Exon identity established through differential antagonism between exonic splicing silencer-bound hnRNP A1 and enhancer-bound SR proteins

Jun Zhu, Akira Maeda, Adrian R. Krainer

Research output: Contribution to journalArticle

262 Citations (Scopus)

Abstract

SR proteins recognize exonic splicing enhancer (ESE) elements and promote exon use, whereas certain hnRNP proteins bind to exonic splicing silencer (ESS) elements and block exon recognition. We investigated how ESS3 in HIV-1 tat exon 3 blocks splicing promoted by one SR protein (SC35) but not another (SF2/ASF). hnRNP A1 mediates silencing by binding initially to a required high-affinity site in ESS3, which then promotes further hnRNP A1 association with the upstream region of the exon. Both SC35 and SF2/ASF recognize upstream ESE motifs, but only SF2/ASF prevents secondary hnRNP A1 binding, presumably by blocking its cooperative propagation along the exon. The differential antagonism between a negative and two positive regulators exemplifies how inclusion of an alternative exon can be modulated.

Original languageEnglish
Pages (from-to)1351-1361
Number of pages11
JournalMolecular Cell
Volume8
Issue number6
DOIs
Publication statusPublished - 01-01-2001

Fingerprint

Exons
Proteins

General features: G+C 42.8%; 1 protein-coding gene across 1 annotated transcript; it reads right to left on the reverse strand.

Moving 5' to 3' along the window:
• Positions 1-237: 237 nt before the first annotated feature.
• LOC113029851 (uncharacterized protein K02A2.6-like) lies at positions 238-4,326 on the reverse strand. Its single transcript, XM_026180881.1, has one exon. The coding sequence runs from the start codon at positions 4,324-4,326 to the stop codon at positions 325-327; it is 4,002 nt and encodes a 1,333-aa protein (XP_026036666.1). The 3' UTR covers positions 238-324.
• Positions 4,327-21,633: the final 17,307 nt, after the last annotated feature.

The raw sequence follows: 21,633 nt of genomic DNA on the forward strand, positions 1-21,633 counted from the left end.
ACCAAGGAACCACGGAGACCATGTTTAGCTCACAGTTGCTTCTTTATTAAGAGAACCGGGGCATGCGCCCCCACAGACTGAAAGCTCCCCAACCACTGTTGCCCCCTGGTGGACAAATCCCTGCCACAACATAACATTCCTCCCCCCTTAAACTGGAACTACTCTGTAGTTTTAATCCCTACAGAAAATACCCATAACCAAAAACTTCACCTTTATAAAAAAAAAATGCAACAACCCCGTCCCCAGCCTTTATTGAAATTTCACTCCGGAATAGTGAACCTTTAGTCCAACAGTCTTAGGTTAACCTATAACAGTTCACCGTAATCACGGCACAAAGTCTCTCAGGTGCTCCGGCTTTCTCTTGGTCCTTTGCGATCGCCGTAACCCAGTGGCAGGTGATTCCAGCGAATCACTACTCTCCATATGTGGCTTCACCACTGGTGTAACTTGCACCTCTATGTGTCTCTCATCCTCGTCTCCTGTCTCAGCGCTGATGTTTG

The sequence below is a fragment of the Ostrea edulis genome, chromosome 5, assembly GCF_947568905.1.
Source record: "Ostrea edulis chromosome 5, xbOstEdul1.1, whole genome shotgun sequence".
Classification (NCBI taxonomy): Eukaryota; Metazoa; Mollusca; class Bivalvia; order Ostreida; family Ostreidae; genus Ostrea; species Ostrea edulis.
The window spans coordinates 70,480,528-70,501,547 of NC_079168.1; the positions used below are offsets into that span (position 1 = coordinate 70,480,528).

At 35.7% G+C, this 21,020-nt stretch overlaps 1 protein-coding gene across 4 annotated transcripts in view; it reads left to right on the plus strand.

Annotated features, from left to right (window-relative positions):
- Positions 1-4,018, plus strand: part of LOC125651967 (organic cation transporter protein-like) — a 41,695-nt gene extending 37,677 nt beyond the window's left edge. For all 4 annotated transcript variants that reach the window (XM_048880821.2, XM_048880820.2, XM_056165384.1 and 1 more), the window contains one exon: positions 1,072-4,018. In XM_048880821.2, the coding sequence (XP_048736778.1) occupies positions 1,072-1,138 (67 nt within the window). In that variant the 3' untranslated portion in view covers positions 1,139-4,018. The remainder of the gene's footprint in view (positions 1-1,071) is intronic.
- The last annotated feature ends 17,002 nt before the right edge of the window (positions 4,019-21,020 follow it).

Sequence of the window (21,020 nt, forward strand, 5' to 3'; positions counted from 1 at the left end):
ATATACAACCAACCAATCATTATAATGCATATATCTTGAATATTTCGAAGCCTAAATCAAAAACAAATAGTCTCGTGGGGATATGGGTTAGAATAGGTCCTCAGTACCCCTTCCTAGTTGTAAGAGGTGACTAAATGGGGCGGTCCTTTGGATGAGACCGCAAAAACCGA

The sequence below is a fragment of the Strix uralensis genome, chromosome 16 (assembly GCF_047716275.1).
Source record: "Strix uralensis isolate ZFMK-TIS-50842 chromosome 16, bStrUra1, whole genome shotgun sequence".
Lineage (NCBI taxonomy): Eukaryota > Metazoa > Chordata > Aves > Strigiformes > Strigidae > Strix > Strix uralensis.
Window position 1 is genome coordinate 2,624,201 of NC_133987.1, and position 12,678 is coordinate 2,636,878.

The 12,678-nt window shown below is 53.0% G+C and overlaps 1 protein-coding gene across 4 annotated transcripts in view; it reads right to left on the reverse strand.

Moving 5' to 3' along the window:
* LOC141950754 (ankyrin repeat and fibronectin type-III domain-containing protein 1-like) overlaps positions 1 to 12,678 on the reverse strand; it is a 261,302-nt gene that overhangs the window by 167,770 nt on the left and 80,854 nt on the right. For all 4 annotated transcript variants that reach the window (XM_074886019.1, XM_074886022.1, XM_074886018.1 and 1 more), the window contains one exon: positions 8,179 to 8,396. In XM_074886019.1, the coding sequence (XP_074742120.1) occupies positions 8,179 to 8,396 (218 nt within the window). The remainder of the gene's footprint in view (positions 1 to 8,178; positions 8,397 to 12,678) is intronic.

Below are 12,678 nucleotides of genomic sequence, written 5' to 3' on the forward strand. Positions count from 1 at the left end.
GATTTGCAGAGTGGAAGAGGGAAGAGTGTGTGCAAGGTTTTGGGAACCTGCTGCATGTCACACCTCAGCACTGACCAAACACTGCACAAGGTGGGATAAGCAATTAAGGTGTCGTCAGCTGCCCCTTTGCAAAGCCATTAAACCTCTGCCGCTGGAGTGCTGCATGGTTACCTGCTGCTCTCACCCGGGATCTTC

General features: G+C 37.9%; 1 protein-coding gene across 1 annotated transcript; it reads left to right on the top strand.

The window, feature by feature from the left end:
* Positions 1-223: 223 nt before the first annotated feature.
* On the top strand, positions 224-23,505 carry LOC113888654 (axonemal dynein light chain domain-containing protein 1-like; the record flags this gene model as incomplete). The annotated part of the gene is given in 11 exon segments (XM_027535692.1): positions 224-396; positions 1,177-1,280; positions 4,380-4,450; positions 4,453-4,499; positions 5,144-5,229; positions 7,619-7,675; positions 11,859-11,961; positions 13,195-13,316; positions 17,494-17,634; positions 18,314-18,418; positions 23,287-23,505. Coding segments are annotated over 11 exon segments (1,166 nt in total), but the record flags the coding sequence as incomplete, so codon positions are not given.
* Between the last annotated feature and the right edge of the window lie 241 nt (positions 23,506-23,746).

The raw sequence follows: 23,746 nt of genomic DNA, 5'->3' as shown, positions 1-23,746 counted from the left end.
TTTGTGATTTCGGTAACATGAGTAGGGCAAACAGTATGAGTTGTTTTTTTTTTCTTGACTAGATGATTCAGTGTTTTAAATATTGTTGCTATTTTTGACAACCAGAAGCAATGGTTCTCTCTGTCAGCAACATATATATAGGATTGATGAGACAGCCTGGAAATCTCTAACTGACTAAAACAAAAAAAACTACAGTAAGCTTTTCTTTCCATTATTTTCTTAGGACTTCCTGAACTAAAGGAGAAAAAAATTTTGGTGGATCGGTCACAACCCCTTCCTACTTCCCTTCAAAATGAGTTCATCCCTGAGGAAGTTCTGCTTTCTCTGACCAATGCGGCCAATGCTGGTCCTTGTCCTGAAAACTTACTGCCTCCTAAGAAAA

Transcriptional Silencer Elements
Heterogeneous-Nuclear Ribonucleoproteins
hnRNP A1
HIV-1

All Science Journal Classification (ASJC) codes

  • Molecular Biology
  • Cell Biology

Cite this

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abstract = "SR proteins recognize exonic splicing enhancer (ESE) elements and promote exon use, whereas certain hnRNP proteins bind to exonic splicing silencer (ESS) elements and block exon recognition. We investigated how ESS3 in HIV-1 tat exon 3 blocks splicing promoted by one SR protein (SC35) but not another (SF2/ASF). hnRNP A1 mediates silencing by binding initially to a required high-affinity site in ESS3, which then promotes further hnRNP A1 association with the upstream region of the exon. Both SC35 and SF2/ASF recognize upstream ESE motifs, but only SF2/ASF prevents secondary hnRNP A1 binding, presumably by blocking its cooperative propagation along the exon. The differential antagonism between a negative and two positive regulators exemplifies how inclusion of an alternative exon can be modulated.",
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Exon identity established through differential antagonism between exonic splicing silencer-bound hnRNP A1 and enhancer-bound SR proteins. / Zhu, Jun; Maeda, Akira; Krainer, Adrian R.

In: Molecular Cell, Vol. 8, No. 6, 01.01.2001, p. 1351-1361.

Research output: Contribution to journalArticle

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